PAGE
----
Ireland’s international debutants eye up the real prize

Garry Ringrose and Billy Holland get first caps, but focus is on next clash with All Blacks

Ireland’s Garry Ringrose makes a break during the Guinness Series match against Canada at the Aviva Stadium in Dublin on Saturday. Photograph: James Crombie/Inpho

Ireland’s Garry Ringrose makes a break during the Guinness Series match against Canada at the Aviva Stadium in Dublin on Saturday. Photograph: James Crombie/Inpho

 

If Garry Ringrose can take one thing from his international debut, it’s that he and Joe Schmidt will no longer be pestered by enquires into when he is likely to play for Ireland.

The outside centre can also be satisfied with the reinforcement of his ability to almost always do the right thing at the right time. As with the Academy to Leinster “A”, Leinster and Ireland, the step-up was seamless, the offensive threat he possesses still alive at the higher level.

Ringrose could have walked away from Chicago torn that he didn’t play a part in the historic All Black win from the bench. But he’s too ordinarily minded to unwisely start a career on hurt feelings. His Irish journey has begun with a win over Canada, not on missing out on the spoils of Soldier Field.

“I suppose being over in Chicago was pretty cool,” he says. “To be over there and see what is expected of the players in the lead-up to one of the biggest games in Irish history was a cool experience. I was able to learn a few lessons and then bring it into this week.

“I was pretty nervous, to be honest, but I was excited at the same time. There was eight of us involved making our debut so a lot of the senior players stood up and made their voices heard.”

It was almost like a home game for the outside centre. His mother Ann and father Niall, a well-known player with Blackrock, could almost have walked to the ground from their home on Carysfort Avenue.

But debuts are emotionally charged. That’s what can make them difficult, and that there were eight on the night almost felt like a frenzied spending spree by the normally thrifty Schmidt. The anthem always brings it home.

“It was a pretty special moment,” says Ringrose. “I was thinking about my friends, family, past coaches and people that I’ve dealt with who have helped me get to this point. I was trying to do them justice.”

“I was lucky enough to be involved for two years at under-20s under Mike Ruddock and Nigel Carolan. You learn from experience like that and it’s a step up each time.

“Any exposure to high-intensity international games at 20s level has a knock-on effect. That kicks on when it comes to provincial. An opportunity to play in Pro12 games, whether it’s inter-pro derbies or European games, it’s all building so there’s never a huge leap. It’s a kind of a gradual progression.”

There was also a timeless feel to an international debut. It’s a crossed line, the certainty that a career of hard work and effort is justified and maybe even finally fulfilled.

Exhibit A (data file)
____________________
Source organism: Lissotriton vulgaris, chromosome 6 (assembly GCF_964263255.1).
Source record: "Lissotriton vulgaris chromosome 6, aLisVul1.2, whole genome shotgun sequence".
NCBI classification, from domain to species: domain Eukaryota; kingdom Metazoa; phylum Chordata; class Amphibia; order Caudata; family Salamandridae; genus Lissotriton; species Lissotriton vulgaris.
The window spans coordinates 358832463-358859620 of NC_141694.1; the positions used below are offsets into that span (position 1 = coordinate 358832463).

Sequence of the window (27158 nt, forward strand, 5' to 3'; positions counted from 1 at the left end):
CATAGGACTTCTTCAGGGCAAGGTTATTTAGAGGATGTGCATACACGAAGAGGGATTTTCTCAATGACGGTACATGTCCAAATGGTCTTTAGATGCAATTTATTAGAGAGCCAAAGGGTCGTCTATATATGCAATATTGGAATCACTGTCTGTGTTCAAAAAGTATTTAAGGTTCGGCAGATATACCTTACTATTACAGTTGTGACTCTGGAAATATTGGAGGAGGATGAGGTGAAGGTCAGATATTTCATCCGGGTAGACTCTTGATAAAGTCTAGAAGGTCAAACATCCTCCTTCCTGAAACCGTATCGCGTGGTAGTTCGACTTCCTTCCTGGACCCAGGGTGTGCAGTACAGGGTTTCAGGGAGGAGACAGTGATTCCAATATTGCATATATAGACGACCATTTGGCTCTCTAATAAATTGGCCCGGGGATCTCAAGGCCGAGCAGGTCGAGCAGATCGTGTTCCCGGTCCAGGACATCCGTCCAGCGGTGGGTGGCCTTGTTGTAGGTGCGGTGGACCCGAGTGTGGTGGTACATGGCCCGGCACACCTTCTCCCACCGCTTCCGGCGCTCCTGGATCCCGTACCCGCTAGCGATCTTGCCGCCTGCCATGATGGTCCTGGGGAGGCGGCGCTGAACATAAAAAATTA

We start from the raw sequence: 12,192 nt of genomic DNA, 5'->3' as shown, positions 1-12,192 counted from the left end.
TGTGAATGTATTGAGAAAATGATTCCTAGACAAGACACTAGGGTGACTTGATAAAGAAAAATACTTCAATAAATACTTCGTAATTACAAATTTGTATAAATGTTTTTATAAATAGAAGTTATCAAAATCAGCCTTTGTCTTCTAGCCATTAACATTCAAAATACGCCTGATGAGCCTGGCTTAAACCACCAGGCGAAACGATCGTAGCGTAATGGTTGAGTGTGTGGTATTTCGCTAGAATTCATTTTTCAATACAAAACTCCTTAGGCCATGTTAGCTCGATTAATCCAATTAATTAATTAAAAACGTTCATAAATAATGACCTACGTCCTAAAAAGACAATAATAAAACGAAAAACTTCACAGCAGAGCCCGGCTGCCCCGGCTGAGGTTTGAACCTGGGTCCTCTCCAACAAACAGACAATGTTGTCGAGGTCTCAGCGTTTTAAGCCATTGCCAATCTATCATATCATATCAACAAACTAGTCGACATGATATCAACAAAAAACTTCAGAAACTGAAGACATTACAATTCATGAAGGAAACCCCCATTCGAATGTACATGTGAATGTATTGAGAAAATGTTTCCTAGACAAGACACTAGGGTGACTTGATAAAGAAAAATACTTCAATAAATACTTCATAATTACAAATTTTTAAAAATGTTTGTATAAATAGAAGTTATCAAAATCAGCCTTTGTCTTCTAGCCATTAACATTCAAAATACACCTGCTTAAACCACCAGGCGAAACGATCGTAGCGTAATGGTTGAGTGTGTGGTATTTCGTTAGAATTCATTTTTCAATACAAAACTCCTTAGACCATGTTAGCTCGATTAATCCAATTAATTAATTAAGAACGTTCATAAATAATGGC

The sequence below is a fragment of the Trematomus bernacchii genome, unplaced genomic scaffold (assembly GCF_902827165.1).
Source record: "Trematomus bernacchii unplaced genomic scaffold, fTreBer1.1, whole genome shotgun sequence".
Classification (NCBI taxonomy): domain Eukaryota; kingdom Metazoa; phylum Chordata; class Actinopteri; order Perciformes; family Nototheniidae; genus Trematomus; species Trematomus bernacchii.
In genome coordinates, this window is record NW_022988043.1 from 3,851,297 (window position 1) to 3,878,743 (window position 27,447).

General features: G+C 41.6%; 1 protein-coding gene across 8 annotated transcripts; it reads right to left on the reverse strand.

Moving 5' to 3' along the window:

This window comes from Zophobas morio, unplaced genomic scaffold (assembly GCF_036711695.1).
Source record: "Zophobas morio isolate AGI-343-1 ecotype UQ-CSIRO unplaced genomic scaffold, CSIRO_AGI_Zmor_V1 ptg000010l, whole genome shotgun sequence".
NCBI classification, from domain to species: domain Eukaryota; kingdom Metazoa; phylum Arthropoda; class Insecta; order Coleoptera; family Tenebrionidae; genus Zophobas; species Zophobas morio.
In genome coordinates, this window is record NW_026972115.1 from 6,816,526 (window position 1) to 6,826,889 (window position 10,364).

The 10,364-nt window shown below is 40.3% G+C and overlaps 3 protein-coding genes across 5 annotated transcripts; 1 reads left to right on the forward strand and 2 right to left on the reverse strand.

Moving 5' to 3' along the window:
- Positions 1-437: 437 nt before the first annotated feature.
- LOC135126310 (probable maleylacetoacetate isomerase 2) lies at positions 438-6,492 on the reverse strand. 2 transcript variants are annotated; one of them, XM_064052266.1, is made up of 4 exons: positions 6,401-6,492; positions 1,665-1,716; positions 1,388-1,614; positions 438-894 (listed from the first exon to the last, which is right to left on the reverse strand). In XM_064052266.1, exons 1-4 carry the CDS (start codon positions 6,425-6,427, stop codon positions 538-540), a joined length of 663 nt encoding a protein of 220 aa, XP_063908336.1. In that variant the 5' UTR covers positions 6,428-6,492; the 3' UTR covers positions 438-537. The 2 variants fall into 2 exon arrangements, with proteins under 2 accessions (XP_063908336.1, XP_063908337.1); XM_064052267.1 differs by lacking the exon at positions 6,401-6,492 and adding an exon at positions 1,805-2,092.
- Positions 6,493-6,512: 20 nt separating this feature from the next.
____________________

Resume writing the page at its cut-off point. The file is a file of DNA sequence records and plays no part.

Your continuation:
Ringrose is 21 years old; Billy Holland is 31 – a decade apart in experience and age but together against Canada for a defining moment. The evening showed how those career cards sometimes fall.

“There was excitement but I didn’t have a great night’s sleep last night, to be honest with you, I was a bit edgy in bed all right,” Holland confides.

“But you try to keep telling yourself that you have almost 150 caps for Munster, that you’ve done this many times, it’s just another game of rugby. But when you’re standing, singing the national anthem . . . it is extra special.”

New Irish caps normally have to sing a song, a way of bringing them back to earth and keeping them humble in front of the squad.

“They told us that there won’t be eight songs anyway – that would take all night,” says Holland, laughing. He strikes you as someone who would smoke that challenge.

He knows his position is different to that of Ringrose. Ten years means something in professional sport so there is a different type of joy to be gained by both players. Holland does not want to be a one-cap wonder and Ringrose can aim for the stars with 13 on his back.

His youth alone allows him those thoughts. But somewhere in the middle prose meets poetry and they are the same. That meeting place was against Canada.

Celebrations over, both know what they face next.

“There’s one or two mistakes,” says Ringrose cautiously. “I’m looking forward to analysing stuff and trying to kick on from there and self-improve as much as possible.”

Holland is more critical, or maybe just a more confident voice as a team leader in Munster.

“I think we did really well at times and our discipline let us down a few times, and that will be a massive part of Joe’s game, discipline, and it let us down once or twice,” he says. “Everyone wants to be in that side that plays the All Blacks again next weekend.”

Both know that is the real prize coming out of Saturday.

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